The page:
#include <the_usual>

Recently on Freenode channel ##cpp, I saw some code using an include-all-you-can header. The idea was to help beginners to the language, help them start programming without having to remember which header was which, and which headers are needed.

Is that really a good idea?

Well, maybe. It does simplify things:

#include <usual.hpp>

int main()
  return 0;

But what do we put in this header? IO-stuff, certainly. Math? Maybe. A few basic containers? That’d help. std::swap and std::max? Sure, why not!

#ifndef __MODULE_USUAL__
#define __MODULE_USUAL__

// type-safe programming
#include <cstddef> // size_t, ptrdiff_t, etc.
#include <cstdint> // int64_t, etc.
#include <limits> // std::numeric_limits<T>::min, etc.

// io
#include <iostream>
#include <iomanip>
#include <fstream>

// math
#include <cmath> // may be borked on Visual Studio

// basic types & utilities
#include <utility> // swap, pair, etc.
#include <algorithm> // max, min, etc.

// usual types used in ordinary programs
#include <string>
#include <vector>
#include <list>
#include <map>

// exceptions && exception handling
#include <exception>
#include <stdexcept>


So if we gather categories:

  • Type-safe programming. We all know that one of C and C++’s objective is to help the programmer write efficient code for the machine. This, however, comes with an important drawback for portability: int may not be the same size from one platform. It is therefore important to use the cromulent types such as size_t and std::ios::streamoff.
  • IO. Basic console and file IO are common.
  • Math. While there’s a lot more to math than std::sqrt (such as managing bits in floating point values), the basic C-inherited math header suffices for most of the cases. (However, I’ve encountered problems with Visual Studio where you have to do some magic to get things right.)
  • Utilities. Pairs, min, max, swap, are things we use a lot.
  • Containers. Are strings containers? The usual containers are std::vector, std::list, and std::map. Sure, I use many more, but not as frequently.
  • Exceptions. Exceptions are often maligned, but if you understand how to use them, they may simplify code greatly.

It seems to cover the basic needs.

* *

Including the usual headers may be simpler, but there are drawbacks.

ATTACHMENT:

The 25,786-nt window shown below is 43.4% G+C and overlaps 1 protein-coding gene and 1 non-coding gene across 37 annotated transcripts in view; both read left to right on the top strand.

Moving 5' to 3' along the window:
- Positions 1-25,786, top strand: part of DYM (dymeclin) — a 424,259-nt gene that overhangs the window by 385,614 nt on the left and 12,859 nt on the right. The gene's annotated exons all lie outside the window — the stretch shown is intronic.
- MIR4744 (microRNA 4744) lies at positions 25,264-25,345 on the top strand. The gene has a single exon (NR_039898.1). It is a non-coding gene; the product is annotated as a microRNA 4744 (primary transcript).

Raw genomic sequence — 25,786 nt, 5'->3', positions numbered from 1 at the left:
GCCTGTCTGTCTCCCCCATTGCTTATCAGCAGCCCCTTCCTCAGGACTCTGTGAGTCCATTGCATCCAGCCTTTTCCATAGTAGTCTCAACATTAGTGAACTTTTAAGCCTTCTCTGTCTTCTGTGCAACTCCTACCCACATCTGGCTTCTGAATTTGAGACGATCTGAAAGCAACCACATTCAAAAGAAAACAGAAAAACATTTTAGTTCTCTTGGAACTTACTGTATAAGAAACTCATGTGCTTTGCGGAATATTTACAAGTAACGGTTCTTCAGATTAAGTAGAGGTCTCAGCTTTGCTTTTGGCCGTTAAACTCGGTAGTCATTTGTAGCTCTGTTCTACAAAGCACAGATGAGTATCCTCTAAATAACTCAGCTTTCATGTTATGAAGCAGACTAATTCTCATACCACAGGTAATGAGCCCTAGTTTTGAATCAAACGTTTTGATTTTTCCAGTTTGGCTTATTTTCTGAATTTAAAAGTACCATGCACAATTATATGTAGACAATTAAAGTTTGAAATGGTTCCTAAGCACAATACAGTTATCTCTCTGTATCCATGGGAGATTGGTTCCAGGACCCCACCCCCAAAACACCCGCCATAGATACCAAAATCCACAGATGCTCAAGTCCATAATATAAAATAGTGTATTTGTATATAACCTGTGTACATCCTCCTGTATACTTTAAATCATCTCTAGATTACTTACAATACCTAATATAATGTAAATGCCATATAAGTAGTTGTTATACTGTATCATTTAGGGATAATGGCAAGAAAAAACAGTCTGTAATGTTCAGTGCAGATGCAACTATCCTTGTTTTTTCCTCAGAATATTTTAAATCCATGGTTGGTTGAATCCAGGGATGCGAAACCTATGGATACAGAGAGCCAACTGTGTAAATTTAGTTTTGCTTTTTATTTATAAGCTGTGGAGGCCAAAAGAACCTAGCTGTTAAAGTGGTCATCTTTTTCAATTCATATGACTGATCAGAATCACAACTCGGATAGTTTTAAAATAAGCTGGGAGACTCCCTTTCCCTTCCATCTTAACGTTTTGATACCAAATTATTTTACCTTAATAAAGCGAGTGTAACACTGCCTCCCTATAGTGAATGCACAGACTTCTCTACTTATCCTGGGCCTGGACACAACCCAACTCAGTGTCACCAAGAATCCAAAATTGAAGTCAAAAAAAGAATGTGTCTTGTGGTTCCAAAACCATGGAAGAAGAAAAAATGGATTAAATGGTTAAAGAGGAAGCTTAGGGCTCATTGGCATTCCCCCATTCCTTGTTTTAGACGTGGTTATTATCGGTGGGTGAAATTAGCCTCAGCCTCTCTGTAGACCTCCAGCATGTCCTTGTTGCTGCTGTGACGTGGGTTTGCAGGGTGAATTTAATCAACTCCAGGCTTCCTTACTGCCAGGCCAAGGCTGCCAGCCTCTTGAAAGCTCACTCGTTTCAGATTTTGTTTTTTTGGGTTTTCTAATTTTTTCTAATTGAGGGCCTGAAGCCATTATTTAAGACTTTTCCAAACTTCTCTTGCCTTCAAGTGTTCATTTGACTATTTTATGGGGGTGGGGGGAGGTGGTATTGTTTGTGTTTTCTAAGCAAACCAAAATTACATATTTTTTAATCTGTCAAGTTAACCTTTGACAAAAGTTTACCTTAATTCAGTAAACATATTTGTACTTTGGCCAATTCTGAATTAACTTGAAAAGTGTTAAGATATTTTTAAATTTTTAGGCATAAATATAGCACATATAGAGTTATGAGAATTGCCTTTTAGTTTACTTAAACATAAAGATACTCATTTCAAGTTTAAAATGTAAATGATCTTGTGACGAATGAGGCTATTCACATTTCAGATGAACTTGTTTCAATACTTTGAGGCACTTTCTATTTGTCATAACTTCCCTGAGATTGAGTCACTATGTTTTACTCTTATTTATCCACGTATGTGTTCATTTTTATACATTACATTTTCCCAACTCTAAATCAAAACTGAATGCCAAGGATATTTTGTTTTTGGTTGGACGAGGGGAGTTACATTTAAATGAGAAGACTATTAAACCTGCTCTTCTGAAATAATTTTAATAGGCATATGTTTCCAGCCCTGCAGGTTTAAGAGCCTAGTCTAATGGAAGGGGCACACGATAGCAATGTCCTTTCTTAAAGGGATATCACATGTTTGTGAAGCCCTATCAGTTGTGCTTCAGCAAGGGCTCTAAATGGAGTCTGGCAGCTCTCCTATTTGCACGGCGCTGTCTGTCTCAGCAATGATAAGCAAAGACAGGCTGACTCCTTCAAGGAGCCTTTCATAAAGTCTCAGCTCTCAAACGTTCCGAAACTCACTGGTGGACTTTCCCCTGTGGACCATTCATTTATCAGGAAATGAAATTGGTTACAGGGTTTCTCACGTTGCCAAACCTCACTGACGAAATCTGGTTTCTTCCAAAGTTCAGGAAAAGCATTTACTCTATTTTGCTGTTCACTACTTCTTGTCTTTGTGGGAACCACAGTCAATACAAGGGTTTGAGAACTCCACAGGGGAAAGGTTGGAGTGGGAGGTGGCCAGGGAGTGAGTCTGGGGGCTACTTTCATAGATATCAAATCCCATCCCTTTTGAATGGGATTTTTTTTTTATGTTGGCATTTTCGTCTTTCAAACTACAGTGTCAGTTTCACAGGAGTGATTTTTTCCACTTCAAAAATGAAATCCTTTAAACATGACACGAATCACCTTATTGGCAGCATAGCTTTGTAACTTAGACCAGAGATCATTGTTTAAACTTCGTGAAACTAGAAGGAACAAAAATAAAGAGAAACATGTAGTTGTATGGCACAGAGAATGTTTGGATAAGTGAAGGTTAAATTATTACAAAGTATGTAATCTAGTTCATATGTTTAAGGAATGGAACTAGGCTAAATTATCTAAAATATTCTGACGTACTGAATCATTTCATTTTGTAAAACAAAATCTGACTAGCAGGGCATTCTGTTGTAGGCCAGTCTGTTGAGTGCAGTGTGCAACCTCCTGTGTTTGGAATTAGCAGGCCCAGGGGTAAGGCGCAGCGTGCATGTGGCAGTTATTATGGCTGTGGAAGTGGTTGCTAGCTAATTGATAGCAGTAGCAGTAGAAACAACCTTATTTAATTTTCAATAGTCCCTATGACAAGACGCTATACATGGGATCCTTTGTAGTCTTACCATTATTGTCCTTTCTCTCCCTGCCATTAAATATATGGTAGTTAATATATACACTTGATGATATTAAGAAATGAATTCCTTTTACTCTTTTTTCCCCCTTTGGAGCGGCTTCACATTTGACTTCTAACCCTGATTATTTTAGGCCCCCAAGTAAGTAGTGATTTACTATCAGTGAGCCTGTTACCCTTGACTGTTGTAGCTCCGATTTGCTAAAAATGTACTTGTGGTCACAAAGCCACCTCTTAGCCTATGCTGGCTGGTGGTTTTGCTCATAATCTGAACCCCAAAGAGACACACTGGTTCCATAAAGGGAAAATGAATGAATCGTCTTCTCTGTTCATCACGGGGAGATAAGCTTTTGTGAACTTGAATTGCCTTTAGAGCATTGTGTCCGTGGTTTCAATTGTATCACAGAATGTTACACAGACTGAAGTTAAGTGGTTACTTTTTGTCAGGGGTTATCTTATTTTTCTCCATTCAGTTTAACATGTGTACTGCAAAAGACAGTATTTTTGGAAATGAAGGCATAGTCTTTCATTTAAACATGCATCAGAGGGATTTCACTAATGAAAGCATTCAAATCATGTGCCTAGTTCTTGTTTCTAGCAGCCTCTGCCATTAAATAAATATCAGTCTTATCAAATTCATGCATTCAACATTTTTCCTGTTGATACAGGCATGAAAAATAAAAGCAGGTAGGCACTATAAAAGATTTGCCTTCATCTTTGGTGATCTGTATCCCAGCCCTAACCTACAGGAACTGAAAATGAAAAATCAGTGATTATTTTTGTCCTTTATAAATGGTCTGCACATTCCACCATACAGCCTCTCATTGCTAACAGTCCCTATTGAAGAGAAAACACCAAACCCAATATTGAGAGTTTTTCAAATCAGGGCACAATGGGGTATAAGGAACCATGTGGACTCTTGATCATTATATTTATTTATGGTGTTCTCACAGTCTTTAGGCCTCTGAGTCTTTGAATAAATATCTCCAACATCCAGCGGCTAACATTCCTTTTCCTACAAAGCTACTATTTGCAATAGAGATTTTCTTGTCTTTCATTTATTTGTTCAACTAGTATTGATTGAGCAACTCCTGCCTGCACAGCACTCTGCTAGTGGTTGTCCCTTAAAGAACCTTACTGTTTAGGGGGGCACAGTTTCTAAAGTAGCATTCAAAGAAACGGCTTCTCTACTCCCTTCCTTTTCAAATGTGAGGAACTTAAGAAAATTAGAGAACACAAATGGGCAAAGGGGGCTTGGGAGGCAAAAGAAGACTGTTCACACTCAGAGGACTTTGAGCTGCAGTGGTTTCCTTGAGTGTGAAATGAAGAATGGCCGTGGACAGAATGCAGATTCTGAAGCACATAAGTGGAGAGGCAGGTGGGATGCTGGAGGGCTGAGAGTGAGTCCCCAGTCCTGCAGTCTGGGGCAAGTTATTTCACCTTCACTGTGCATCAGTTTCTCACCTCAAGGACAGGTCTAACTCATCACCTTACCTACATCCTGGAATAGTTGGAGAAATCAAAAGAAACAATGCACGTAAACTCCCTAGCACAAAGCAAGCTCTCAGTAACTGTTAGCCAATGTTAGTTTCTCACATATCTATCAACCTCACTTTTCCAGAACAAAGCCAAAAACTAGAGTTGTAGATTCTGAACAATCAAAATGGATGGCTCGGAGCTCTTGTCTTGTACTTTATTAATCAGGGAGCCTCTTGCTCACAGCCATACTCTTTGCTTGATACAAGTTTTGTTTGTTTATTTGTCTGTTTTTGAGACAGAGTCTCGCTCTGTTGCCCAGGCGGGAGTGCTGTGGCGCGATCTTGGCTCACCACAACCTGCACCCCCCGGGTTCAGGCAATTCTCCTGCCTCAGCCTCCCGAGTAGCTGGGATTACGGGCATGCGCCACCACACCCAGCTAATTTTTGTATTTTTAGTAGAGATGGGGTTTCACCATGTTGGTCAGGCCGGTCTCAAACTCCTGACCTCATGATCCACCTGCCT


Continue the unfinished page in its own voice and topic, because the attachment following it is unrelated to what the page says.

The first one is compile time. A quick check reveals that the empty main program including <usual> is about 95000 lines long. Indeed:

> cpp -Wall -Wextra -std=c++11 -I. usual.cpp  | wc -l

Fortunately, the order in which the includes are made isn’t that important: the include guard mechanism ensures that each is included only once, in dependency order. You still get 100K lines of code, though. However, I do not really worry about that: I can still get a bigger CPU, and good makefiles will prevent your whole project from recompiling from zero every time.

The second drawback is more insidious, and bugs me far more. True, it’s much simpler to include just one header, but you lose a lot of information. You do not know the intend of the programmer, you can’t know exactly what’s in there. If a header file includes only <map> and <stdexcept>, you will assume that those are the only dependencies for that header. You don’t get that with an include-all-you-can header. True, the header may include only the dependencies for the exposed parts—and the associated cpp file may contain tons of other includes—but that still more informative than including <usual>.

Leave a Reply

Fill in your details below or click an icon to log in:

WordPress.com Logo

You are commenting using your WordPress.com account. Log Out /  Change )

Google+ photo

You are commenting using your Google+ account. Log Out /  Change )

Twitter picture

You are commenting using your Twitter account. Log Out /  Change )

Facebook photo

You are commenting using your Facebook account. Log Out /  Change )

Connecting to %s

%d bloggers like this: